Tag Archives: data protection

Data protection nonsense on gov.uk

It feels like a while since I randomly picked on some wild online disinformation about data protection, but when you get an itch, you gotta scratch, and this page of government guidance for businesses – “Get your business ready to employ staff: step by step” – specifically on “Personal data an employer can keep about an employee” certainly got me itching. It starts off sensibly enough by saying that

Employers must keep their employees’ personal data safe, secure and up to date.

This is true (Article 5(1)(f) and part of 5(1)(c) UK GDPR). And the page goes on to list some information can be “kept” (for which I charitably read “processed”) without employees’ permission, such as: name, address, date of birth, sex, education and qualifications, work experience, National Insurance number, tax code, emergency contact details, employment history with the organisation, employment terms and conditions, any accidents connected with work, any training taken, any disciplinary action. All pretty inoffensive, although I’m not sure what it’s trying to achieve. But then…oh my. Then, it says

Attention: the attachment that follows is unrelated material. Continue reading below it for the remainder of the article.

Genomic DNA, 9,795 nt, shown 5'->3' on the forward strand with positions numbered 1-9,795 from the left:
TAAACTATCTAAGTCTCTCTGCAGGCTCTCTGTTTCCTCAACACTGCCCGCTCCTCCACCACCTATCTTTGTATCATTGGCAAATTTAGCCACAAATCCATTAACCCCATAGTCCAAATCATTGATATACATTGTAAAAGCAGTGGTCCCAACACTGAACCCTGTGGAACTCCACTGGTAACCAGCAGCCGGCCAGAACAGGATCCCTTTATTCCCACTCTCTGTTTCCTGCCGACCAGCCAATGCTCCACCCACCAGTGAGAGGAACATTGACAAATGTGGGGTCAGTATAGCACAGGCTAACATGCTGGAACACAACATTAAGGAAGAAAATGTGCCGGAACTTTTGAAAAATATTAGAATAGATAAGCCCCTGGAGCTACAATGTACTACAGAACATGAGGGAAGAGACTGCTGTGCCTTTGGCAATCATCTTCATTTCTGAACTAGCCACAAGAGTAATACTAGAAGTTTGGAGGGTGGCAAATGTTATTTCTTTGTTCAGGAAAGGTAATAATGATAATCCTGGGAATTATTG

Employers need their employees’ permission to keep certain types of ’sensitive’ data

We could stop there really, and snigger cruelly, Consent (aka “permission”) as a condition for processing personal data is complicated and quite frankly to be avoided if possible. It comes laden with quite strict requirements. The Information Commissioner puts it quite well

Consent is appropriate if you can offer people real choice and control over how you use their data, and want to build their trust and engagement. But if you cannot offer a genuine choice, consent is not appropriate. If you would still process the personal data without consent, asking for consent is misleading and inherently unfair…employers and other organisations in a position of power over individuals should avoid relying on consent unless they are confident they can demonstrate it is freely given

And let’s consider the categories of personal data the government page thinks employers should get “permission” to “keep”: race and ethnicity, religion, political membership or opinions, trade union membership, genetics [sic], biometrics, , health and medical conditions, sexual history or orientation.